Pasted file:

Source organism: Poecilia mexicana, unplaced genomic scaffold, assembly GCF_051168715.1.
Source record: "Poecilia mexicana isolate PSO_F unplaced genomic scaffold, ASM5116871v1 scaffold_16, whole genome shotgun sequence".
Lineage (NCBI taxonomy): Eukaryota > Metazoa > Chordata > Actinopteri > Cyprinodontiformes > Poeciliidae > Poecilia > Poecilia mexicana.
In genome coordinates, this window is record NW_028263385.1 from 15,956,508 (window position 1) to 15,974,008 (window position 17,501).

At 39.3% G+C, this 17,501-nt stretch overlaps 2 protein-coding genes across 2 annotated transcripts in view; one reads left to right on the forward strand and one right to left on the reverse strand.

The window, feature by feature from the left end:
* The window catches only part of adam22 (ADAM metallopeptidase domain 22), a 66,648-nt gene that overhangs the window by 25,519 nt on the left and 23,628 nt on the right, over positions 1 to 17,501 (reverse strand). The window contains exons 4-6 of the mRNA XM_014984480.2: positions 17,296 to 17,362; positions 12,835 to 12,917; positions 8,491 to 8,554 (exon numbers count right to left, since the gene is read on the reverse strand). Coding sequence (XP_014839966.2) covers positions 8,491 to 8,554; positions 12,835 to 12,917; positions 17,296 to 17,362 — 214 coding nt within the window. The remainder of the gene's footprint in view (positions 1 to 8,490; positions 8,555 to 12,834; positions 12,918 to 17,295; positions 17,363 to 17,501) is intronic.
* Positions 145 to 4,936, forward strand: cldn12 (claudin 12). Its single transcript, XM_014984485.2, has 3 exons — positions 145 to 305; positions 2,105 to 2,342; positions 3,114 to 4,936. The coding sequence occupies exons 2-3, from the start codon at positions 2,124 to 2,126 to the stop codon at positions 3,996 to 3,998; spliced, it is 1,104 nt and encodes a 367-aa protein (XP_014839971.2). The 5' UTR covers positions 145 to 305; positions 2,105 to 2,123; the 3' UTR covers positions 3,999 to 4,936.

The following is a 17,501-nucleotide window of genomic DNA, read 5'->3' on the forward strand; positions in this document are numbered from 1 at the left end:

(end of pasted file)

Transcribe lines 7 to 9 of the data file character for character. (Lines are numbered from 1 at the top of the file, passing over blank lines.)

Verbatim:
* The window catches only part of adam22 (ADAM metallopeptidase domain 22), a 66,648-nt gene that overhangs the window by 25,519 nt on the left and 23,628 nt on the right, over positions 1 to 17,501 (reverse strand). The window contains exons 4-6 of the mRNA XM_014984480.2: positions 17,296 to 17,362; positions 12,835 to 12,917; positions 8,491 to 8,554 (exon numbers count right to left, since the gene is read on the reverse strand). Coding sequence (XP_014839966.2) covers positions 8,491 to 8,554; positions 12,835 to 12,917; positions 17,296 to 17,362 — 214 coding nt within the window. The remainder of the gene's footprint in view (positions 1 to 8,490; positions 8,555 to 12,834; positions 12,918 to 17,295; positions 17,363 to 17,501) is intronic.
* Positions 145 to 4,936, forward strand: cldn12 (claudin 12). Its single transcript, XM_014984485.2, has 3 exons — positions 145 to 305; positions 2,105 to 2,342; positions 3,114 to 4,936. The coding sequence occupies exons 2-3, from the start codon at positions 2,124 to 2,126 to the stop codon at positions 3,996 to 3,998; spliced, it is 1,104 nt and encodes a 367-aa protein (XP_014839971.2). The 5' UTR covers positions 145 to 305; positions 2,105 to 2,123; the 3' UTR covers positions 3,999 to 4,936.

The following is a 17,501-nucleotide window of genomic DNA, read 5'->3' on the forward strand; positions in this document are numbered from 1 at the left end: